US warning: North Korea’s tech workers posing as freelance developers | ZDNet
Skilled software and mobile app developers from North Korea are posing as US-based remote workers to land contract work as developers in US and European tech and crypto firms.
The warning comes in a new joint advisory from The US Department of State, the US Department of the Treasury, and the Federal Bureau of Investigation (FBI) outlining the role North Korean IT workers play in raising revenue for North Korea, which contributes to its weapons of mass destruction (WMD) and ballistic missile programs, in violation of U.S. and UN sanctions.
Hackers working for North Korea – officially known as the Democratic People’s Republic of Korea (DPRK) – have gained notoriety for sophisticated hacks on cryptocurrency exchanges during the past five years. In 2021 alone they stole over $400 million worth of cryptocurrency for the DPRK.
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The FBI, US Cybersecurity and Infrastructure Security Agency (CISA), and Treasury last month warned that North Korea’s Lazarus Group, or APT 38, was targeting exchanges in the blockchain and cryptocurrency industry using spear-phishing campaigns and malware. Treasury also in April linked Lazarus to the $600 million heist in March from the Ronin blockchain network underpinning the play-to-earn game Axie Finity.
However, the skilled North Korean IT workers play another function for DPRK, using their access as sub-contracted developers within US and European contracting firms to enable DPRK-sponsored hacking.
The US government has outlined “red flag” indicators that firms might be hiring North Korean freelance developers and tips to “protect against inadvertently hiring or facilitating the operations of DPRK IT workers.”
“The DPRK dispatches thousands of highly skilled IT workers around the world to generate revenue that contributes to its weapons of mass destruction (WMD) and ballistic missile programs, in violation of U.S. and UN sanctions,” the advisory states.
DPRK IT workers are primarily located in the People’s Republic of China (PRC) and Russia, but some are located in Africa and Southeast Asia, the US says.
“The vast majority of [DPRK IT workers] are subordinate to and working on behalf of entities directly involved in the DPRK’s UN-prohibited WMD and ballistic missile programs, as well as its advanced conventional weapons development and trade sectors. This results in revenue generated by these DPRK IT workers being used by the DPRK to develop its WMD and ballistic programs, in violation of US and UN sanctions.”
Rather than engaging directly in malicious cyber activity, DPRK IT workers use privileged access within contractor roles to provide logistical support to DPRK hackers by sharing access to virtual infrastructure, facilitating sales of stolen data, and assisting in DPRK’s money laundering and virtual currency transfers.
“Although DPRK IT workers normally engage in IT work distinct from malicious cyber activity, they have used the privileged access gained as contractors to enable the DPRK’s malicious cyber intrusions. Additionally, there are likely instances where workers are subjected to forced labor,” the warning notes.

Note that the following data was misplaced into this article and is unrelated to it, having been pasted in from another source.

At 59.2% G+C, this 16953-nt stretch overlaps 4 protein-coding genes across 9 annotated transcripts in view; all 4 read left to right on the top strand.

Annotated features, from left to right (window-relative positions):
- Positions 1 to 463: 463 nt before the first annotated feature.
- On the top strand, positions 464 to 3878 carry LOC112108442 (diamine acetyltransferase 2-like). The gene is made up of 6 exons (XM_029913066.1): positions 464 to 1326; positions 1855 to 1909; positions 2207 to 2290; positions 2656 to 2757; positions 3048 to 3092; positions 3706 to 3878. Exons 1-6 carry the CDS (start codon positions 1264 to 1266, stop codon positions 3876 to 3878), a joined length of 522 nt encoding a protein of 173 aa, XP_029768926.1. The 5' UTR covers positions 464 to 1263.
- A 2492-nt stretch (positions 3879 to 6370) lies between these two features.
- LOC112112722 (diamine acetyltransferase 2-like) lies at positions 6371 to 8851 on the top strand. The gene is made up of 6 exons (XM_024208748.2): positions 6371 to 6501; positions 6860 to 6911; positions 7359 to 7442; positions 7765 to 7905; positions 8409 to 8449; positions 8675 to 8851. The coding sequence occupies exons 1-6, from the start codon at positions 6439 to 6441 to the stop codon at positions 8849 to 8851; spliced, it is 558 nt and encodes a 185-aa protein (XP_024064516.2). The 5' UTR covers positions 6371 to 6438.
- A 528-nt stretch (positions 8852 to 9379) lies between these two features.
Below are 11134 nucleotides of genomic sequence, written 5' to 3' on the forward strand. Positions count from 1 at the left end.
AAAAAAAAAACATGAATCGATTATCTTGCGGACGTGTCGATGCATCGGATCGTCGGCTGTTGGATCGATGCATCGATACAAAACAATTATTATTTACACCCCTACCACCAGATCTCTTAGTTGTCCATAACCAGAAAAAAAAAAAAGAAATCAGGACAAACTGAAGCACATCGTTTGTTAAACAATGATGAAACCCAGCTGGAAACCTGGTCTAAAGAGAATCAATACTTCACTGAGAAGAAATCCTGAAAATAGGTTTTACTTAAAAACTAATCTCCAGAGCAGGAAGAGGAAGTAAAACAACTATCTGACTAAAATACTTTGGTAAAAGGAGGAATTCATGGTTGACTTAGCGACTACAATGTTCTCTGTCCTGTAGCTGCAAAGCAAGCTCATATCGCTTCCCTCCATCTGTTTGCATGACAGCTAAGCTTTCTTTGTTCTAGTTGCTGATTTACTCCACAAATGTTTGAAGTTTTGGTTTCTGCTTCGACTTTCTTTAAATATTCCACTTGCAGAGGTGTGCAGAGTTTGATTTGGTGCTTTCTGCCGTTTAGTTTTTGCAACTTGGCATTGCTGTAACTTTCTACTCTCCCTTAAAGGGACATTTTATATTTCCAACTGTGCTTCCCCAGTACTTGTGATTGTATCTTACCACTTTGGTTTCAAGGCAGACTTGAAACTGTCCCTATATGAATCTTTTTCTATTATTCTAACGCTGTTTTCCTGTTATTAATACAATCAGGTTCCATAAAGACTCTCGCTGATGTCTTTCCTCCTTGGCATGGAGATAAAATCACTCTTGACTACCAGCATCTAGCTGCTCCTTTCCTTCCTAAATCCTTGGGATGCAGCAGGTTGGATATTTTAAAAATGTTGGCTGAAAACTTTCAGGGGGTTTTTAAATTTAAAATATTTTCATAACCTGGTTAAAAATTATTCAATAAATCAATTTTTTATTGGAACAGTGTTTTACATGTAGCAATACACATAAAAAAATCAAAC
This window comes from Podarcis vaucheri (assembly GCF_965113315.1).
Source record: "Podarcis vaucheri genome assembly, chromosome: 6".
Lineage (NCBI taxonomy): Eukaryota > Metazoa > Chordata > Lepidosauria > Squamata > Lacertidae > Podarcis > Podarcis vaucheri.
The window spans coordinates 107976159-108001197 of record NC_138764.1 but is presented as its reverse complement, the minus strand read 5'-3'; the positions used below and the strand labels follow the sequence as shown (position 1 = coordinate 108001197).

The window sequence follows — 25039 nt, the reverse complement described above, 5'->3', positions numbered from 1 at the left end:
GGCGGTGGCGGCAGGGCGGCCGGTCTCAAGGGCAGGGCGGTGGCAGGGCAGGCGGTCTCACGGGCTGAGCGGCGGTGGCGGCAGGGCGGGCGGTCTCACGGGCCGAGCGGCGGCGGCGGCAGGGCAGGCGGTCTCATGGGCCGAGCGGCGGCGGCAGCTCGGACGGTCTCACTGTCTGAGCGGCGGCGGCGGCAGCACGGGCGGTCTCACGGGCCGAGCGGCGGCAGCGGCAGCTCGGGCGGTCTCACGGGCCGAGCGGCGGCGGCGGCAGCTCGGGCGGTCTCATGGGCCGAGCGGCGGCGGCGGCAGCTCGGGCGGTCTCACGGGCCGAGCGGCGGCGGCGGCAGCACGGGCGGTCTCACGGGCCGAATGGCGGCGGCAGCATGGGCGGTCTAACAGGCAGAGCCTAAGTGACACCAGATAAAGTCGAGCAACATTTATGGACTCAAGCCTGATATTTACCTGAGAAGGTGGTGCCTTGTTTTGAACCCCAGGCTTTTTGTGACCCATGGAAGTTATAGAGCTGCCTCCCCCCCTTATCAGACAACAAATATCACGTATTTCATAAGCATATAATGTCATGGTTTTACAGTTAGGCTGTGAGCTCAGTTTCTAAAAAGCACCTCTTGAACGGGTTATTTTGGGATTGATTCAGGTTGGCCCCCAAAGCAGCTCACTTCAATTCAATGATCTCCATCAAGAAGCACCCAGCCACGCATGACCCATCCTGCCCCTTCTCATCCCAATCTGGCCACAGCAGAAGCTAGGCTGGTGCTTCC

A tight labor market coupled with high demand for software developers in the US and Europe are working in favor of North Korean software developers, who can earn at least ten times more than a conventional North Korean laborer working in a factory or on a construction project overseas.
The list of roles that DPRK tech workers specialize in reflect the hottest areas of tech in the West and globally, including mobile and web apps, building crypto exchange platforms and digital coins, mobile games, online gambling, AI-related applications, hardware and firmware development, VR and AR programming, facial and biometric recognition software, and database development.
The DPRK workers often take on projects that involve virtual currency in categories spanning business, health and fitness, social networking, sports, entertainment, and lifestyle, according to the advisory.
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Unsurprisingly, DPRK IT workers are using VPNs and third-country IP addresses to conceal their internet connections and avoid violating terms of service of online platforms they use. They’re also using proxy accounts to bid for work, and might use a dedicated device for banking services to evade anti-money laundering measures. And they’re using forged and stolen identity documents to hide their identity.
Red flags include: multiple logins into one account from various IP addresses linked to different countries in a short time; developers logging into multiple accounts on the same platform from one IP address; developers being logged into accounts continuously for one or more days at a time; router ports such as 3389 and other configurations associated with the use of remote desktop-sharing software; multiple developer accounts receiving high ratings from one client account in a short period; extensive budding on projects and a low number of accepted project bids; and frequent money transfers through payment platforms, especially to China-based bank accounts.
The advisory notes that DPRK IT workers employed by a US firm fraudulently charged its payment account $50,000 in 30 small installments over a matter of months.
The US agencies recommend contracting firms conduct video interviews with applicants to verify their identity and to reject low-quality images as verification of identity.
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